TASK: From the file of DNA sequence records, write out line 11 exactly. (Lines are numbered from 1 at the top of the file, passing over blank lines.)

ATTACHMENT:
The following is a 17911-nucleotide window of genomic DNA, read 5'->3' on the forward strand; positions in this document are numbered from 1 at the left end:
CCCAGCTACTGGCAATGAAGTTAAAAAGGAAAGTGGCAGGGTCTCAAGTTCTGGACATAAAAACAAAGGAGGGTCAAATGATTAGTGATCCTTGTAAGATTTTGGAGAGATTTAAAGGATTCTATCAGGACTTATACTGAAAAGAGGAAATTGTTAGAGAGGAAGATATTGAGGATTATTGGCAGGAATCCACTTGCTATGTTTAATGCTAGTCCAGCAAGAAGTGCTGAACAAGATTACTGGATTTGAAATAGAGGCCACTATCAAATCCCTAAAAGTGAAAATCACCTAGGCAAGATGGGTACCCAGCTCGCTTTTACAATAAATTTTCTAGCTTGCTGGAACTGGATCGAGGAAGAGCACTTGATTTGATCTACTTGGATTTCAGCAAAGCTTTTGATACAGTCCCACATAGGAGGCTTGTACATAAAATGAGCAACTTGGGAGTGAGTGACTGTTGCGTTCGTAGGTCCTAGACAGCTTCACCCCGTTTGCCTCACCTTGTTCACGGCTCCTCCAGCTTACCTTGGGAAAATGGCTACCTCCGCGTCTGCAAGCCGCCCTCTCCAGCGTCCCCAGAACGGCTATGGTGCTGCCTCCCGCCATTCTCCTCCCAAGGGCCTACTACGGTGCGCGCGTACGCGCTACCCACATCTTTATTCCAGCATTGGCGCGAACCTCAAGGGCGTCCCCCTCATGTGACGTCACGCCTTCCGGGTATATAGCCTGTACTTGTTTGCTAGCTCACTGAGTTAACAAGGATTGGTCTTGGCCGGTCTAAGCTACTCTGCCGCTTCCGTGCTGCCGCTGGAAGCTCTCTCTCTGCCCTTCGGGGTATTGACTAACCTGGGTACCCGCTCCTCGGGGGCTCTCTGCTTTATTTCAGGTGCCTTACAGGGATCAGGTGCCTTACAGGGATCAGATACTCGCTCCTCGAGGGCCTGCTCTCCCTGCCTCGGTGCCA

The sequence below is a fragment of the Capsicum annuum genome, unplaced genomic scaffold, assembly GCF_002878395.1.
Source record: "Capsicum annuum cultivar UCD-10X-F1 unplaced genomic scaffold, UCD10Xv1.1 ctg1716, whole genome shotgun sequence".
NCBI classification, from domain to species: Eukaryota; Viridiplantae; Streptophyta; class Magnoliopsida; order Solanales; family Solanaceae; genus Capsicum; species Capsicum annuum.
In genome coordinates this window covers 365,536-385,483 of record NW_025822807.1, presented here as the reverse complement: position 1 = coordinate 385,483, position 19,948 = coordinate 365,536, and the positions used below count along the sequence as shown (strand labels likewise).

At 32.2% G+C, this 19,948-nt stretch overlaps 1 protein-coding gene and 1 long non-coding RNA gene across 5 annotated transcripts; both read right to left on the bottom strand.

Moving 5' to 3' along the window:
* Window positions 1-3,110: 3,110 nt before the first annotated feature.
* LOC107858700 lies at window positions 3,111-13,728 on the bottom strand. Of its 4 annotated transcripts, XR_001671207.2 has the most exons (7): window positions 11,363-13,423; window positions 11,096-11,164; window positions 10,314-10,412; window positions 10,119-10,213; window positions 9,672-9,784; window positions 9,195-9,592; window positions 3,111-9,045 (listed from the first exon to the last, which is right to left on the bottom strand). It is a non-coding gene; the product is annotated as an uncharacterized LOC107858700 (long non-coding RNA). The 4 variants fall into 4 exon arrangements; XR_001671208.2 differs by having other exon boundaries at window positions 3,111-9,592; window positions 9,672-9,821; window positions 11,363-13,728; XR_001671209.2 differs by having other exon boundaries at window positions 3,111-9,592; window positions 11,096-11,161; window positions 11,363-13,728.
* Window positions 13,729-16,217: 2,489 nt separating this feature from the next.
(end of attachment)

* Window positions 13,729-16,217: 2,489 nt separating this feature from the next.